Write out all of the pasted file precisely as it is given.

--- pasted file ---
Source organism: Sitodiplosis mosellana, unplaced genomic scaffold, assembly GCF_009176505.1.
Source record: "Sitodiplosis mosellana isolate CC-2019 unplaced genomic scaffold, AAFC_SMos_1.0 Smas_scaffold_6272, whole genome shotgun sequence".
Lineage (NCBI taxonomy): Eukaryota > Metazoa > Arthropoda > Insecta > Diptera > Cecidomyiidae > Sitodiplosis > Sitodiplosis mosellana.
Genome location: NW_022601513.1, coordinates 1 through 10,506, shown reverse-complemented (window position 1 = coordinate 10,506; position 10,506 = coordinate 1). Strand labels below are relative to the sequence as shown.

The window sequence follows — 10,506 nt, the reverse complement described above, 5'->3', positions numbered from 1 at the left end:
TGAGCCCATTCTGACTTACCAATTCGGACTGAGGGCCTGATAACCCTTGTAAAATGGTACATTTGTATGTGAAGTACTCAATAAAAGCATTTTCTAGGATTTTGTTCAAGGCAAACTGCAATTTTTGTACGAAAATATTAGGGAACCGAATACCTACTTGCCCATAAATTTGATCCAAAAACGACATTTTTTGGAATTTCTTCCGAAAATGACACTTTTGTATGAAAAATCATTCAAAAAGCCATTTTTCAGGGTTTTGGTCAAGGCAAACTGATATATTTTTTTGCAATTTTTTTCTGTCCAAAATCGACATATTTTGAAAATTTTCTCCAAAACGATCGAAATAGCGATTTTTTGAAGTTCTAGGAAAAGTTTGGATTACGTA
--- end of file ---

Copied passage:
Source organism: Sitodiplosis mosellana, unplaced genomic scaffold, assembly GCF_009176505.1.
Source record: "Sitodiplosis mosellana isolate CC-2019 unplaced genomic scaffold, AAFC_SMos_1.0 Smas_scaffold_6272, whole genome shotgun sequence".
Lineage (NCBI taxonomy): Eukaryota > Metazoa > Arthropoda > Insecta > Diptera > Cecidomyiidae > Sitodiplosis > Sitodiplosis mosellana.
Genome location: NW_022601513.1, coordinates 1 through 10,506, shown reverse-complemented (window position 1 = coordinate 10,506; position 10,506 = coordinate 1). Strand labels below are relative to the sequence as shown.

The window sequence follows — 10,506 nt, the reverse complement described above, 5'->3', positions numbered from 1 at the left end:
TGAGCCCATTCTGACTTACCAATTCGGACTGAGGGCCTGATAACCCTTGTAAAATGGTACATTTGTATGTGAAGTACTCAATAAAAGCATTTTCTAGGATTTTGTTCAAGGCAAACTGCAATTTTTGTACGAAAATATTAGGGAACCGAATACCTACTTGCCCATAAATTTGATCCAAAAACGACATTTTTTGGAATTTCTTCCGAAAATGACACTTTTGTATGAAAAATCATTCAAAAAGCCATTTTTCAGGGTTTTGGTCAAGGCAAACTGATATATTTTTTTGCAATTTTTTTCTGTCCAAAATCGACATATTTTGAAAATTTTCTCCAAAACGATCGAAATAGCGATTTTTTGAAGTTCTAGGAAAAGTTTGGATTACGTA